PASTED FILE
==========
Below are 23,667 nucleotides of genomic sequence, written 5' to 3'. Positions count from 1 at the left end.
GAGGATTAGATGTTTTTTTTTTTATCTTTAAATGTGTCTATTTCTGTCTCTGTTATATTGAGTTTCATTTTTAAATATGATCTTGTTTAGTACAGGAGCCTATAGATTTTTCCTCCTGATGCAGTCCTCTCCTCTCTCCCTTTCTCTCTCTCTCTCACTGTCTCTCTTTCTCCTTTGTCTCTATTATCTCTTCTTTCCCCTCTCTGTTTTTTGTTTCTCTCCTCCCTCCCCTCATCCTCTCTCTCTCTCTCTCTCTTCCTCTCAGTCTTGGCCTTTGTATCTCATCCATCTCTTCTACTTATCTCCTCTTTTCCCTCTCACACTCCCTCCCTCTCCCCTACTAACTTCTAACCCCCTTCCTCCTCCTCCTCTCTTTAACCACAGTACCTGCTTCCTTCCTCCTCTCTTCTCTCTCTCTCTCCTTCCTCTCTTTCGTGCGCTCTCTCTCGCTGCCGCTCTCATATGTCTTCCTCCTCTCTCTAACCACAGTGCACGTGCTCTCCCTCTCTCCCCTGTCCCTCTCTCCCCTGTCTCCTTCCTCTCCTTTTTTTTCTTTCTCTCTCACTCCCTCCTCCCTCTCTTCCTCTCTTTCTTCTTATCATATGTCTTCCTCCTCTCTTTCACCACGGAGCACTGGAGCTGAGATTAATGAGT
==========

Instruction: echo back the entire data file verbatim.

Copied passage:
Below are 23,667 nucleotides of genomic sequence, written 5' to 3'. Positions count from 1 at the left end.
GAGGATTAGATGTTTTTTTTTTTATCTTTAAATGTGTCTATTTCTGTCTCTGTTATATTGAGTTTCATTTTTAAATATGATCTTGTTTAGTACAGGAGCCTATAGATTTTTCCTCCTGATGCAGTCCTCTCCTCTCTCCCTTTCTCTCTCTCTCTCACTGTCTCTCTTTCTCCTTTGTCTCTATTATCTCTTCTTTCCCCTCTCTGTTTTTTGTTTCTCTCCTCCCTCCCCTCATCCTCTCTCTCTCTCTCTCTCTTCCTCTCAGTCTTGGCCTTTGTATCTCATCCATCTCTTCTACTTATCTCCTCTTTTCCCTCTCACACTCCCTCCCTCTCCCCTACTAACTTCTAACCCCCTTCCTCCTCCTCCTCTCTTTAACCACAGTACCTGCTTCCTTCCTCCTCTCTTCTCTCTCTCTCTCCTTCCTCTCTTTCGTGCGCTCTCTCTCGCTGCCGCTCTCATATGTCTTCCTCCTCTCTCTAACCACAGTGCACGTGCTCTCCCTCTCTCCCCTGTCCCTCTCTCCCCTGTCTCCTTCCTCTCCTTTTTTTTCTTTCTCTCTCACTCCCTCCTCCCTCTCTTCCTCTCTTTCTTCTTATCATATGTCTTCCTCCTCTCTTTCACCACGGAGCACTGGAGCTGAGATTAATGAGT